Even when bicycles are not in the equation, the subject of right of way is debatable, and accidents due to misunderstandings of the rules are all too common.
These misunderstandings are even greater when it comes to cyclists.
The fact is, many drivers are not at all familiar with the rights of bicyclists, especially when it comes to right of way. This is becoming an increasing problem in larger cities or areas where bicyclists are common on roadways.
In fact, Florida ranked highest in the country for bicycle deaths in 2015.
Becoming informed on what to do in a situation where a bicycle may receive the right of way could easily save a life, especially since bicyclists are vulnerable.
Bicycles are considered “vehicles” when it comes to traffic laws and the rules of right of way. That means that bicycles can both receive and give up the right of way depending on the specific traffic situation at hand.
Intersections are the most common location for serious bicycle accidents. Around 45% of collision bicycle accidents take place at intersections, often due to a lack of clarity as to who has the right of way.
As always, at a signaled intersection, the vehicle (car or bicycle) that is signaled to go has the right of way. However, at intersections without signals the rules of right of way are not as clear-cut:
- Whichever party does not have a stop sign in its lane will have the right of way.
- If both the car and the bicycle have stop signs, the vehicle that approaches the intersection and stops first will have the right of way after the other vehicle stops.
- If both vehicles stop at the stop signs at the same time, whichever vehicle is on the right will have the right of way. Example: The driver of the stopped car has a bicyclist to her right that stopped at the same time. She must yield the right of way to the bicyclist.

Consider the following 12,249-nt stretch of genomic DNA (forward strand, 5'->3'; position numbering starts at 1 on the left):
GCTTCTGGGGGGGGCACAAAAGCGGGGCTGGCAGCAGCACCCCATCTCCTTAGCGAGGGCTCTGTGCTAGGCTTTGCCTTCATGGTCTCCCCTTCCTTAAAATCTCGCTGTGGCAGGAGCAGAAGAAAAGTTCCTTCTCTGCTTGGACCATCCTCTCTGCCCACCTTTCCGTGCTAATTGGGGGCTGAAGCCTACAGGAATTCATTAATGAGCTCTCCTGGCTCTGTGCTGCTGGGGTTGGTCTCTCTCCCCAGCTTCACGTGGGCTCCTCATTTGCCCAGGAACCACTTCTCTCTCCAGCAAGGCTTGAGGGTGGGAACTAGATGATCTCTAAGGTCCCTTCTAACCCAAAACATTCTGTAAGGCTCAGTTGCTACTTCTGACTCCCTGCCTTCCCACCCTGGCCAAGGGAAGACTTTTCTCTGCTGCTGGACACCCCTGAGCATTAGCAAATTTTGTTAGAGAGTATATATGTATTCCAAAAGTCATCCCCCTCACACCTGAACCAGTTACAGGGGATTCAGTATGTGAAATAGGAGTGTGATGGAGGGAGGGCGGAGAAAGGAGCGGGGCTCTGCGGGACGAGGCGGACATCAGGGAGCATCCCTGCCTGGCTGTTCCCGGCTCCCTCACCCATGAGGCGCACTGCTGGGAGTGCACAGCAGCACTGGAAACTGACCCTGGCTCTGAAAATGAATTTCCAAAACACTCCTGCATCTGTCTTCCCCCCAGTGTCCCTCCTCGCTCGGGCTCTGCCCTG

Other Traffic Situations
Because bicycles are considered vehicles when it comes to the rules of the road, they must also observe the rules of yield signs and merging into oncoming traffic.
A bicycle parked at a yield sign must surrender the right of way to any traffic present on the existing road. In addition, merging into traffic from another street, in a parking lot or onto a highway requires giving existing traffic the right of way. This is true for both cars and bicycles.
In addition, the right of way must always be given to pedestrians, whether you are operating a vehicle or a bicycle. Even if a pedestrian is acting outside the rules, it’s important to surrender the right of way.
Who is Liable?
Liability in a collision between a car and a bicycle is usually determined based on which party had the right of way and the type of intersection at which the accident occurred. However, other conditions may come into play, including one party being unaware of the other or driver negligence. In this case, liability goes to whichever party was acting recklessly.
Avoiding Bicycle Accidents
Sometimes avoiding an accident is impossible, but taking certain steps can decrease your chances:
- Never assume that you will be given the right of way. Always make sure the other party intends on yielding before heading into traffic.
- Be aware of your surroundings. By failing to check blind spots or look both ways, you may not see a bicyclist riding next to you.
- For bicyclists: make visibility a priority. It’s the best defense against a potentially hazardous situation.
If you or someone you know has been the victim of a bicycle accident, make sure you have an experienced Tampa bicycle accident lawyer on your side. Contact the attorneys at Lorenzo & Lorenzo today for a free consultation of your case.